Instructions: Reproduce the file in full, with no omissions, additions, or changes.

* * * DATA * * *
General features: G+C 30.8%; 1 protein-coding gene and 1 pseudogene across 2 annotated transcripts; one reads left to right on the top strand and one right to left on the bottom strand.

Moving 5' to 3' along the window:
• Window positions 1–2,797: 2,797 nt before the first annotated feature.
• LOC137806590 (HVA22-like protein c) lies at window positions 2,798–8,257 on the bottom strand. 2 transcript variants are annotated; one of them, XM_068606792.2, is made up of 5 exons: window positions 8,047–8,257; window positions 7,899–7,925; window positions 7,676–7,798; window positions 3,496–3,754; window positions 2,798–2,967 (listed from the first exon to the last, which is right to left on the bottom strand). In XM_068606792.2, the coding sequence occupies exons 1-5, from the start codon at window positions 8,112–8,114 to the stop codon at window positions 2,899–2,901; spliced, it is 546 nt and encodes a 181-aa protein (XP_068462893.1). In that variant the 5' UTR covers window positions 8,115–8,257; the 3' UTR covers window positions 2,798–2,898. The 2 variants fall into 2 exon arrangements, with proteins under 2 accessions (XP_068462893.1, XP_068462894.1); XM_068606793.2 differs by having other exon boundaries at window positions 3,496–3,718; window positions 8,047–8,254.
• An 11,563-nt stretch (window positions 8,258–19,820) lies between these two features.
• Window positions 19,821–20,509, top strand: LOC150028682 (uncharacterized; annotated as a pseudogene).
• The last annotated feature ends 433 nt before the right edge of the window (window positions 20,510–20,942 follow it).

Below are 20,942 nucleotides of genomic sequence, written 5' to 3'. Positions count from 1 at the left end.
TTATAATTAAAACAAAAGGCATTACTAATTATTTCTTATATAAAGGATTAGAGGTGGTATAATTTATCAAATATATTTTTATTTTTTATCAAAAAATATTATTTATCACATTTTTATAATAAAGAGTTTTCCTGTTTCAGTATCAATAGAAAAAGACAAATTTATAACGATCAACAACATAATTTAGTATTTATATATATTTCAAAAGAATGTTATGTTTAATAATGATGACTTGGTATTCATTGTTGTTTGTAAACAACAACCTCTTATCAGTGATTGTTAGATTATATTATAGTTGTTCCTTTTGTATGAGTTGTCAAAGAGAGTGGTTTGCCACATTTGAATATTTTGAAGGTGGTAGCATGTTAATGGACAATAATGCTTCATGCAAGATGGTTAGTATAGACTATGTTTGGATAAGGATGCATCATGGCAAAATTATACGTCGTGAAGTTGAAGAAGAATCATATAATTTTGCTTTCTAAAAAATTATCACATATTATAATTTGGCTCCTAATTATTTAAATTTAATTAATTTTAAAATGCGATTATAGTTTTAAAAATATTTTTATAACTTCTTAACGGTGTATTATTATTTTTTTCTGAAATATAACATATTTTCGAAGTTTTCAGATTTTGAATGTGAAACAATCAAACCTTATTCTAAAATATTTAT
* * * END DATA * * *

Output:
General features: G+C 30.8%; 1 protein-coding gene and 1 pseudogene across 2 annotated transcripts; one reads left to right on the top strand and one right to left on the bottom strand.

Moving 5' to 3' along the window:
• Window positions 1–2,797: 2,797 nt before the first annotated feature.
• LOC137806590 (HVA22-like protein c) lies at window positions 2,798–8,257 on the bottom strand. 2 transcript variants are annotated; one of them, XM_068606792.2, is made up of 5 exons: window positions 8,047–8,257; window positions 7,899–7,925; window positions 7,676–7,798; window positions 3,496–3,754; window positions 2,798–2,967 (listed from the first exon to the last, which is right to left on the bottom strand). In XM_068606792.2, the coding sequence occupies exons 1-5, from the start codon at window positions 8,112–8,114 to the stop codon at window positions 2,899–2,901; spliced, it is 546 nt and encodes a 181-aa protein (XP_068462893.1). In that variant the 5' UTR covers window positions 8,115–8,257; the 3' UTR covers window positions 2,798–2,898. The 2 variants fall into 2 exon arrangements, with proteins under 2 accessions (XP_068462893.1, XP_068462894.1); XM_068606793.2 differs by having other exon boundaries at window positions 3,496–3,718; window positions 8,047–8,254.
• An 11,563-nt stretch (window positions 8,258–19,820) lies between these two features.
• Window positions 19,821–20,509, top strand: LOC150028682 (uncharacterized; annotated as a pseudogene).
• The last annotated feature ends 433 nt before the right edge of the window (window positions 20,510–20,942 follow it).

Below are 20,942 nucleotides of genomic sequence, written 5' to 3'. Positions count from 1 at the left end.
TTATAATTAAAACAAAAGGCATTACTAATTATTTCTTATATAAAGGATTAGAGGTGGTATAATTTATCAAATATATTTTTATTTTTTATCAAAAAATATTATTTATCACATTTTTATAATAAAGAGTTTTCCTGTTTCAGTATCAATAGAAAAAGACAAATTTATAACGATCAACAACATAATTTAGTATTTATATATATTTCAAAAGAATGTTATGTTTAATAATGATGACTTGGTATTCATTGTTGTTTGTAAACAACAACCTCTTATCAGTGATTGTTAGATTATATTATAGTTGTTCCTTTTGTATGAGTTGTCAAAGAGAGTGGTTTGCCACATTTGAATATTTTGAAGGTGGTAGCATGTTAATGGACAATAATGCTTCATGCAAGATGGTTAGTATAGACTATGTTTGGATAAGGATGCATCATGGCAAAATTATACGTCGTGAAGTTGAAGAAGAATCATATAATTTTGCTTTCTAAAAAATTATCACATATTATAATTTGGCTCCTAATTATTTAAATTTAATTAATTTTAAAATGCGATTATAGTTTTAAAAATATTTTTATAACTTCTTAACGGTGTATTATTATTTTTTTCTGAAATATAACATATTTTCGAAGTTTTCAGATTTTGAATGTGAAACAATCAAACCTTATTCTAAAATATTTAT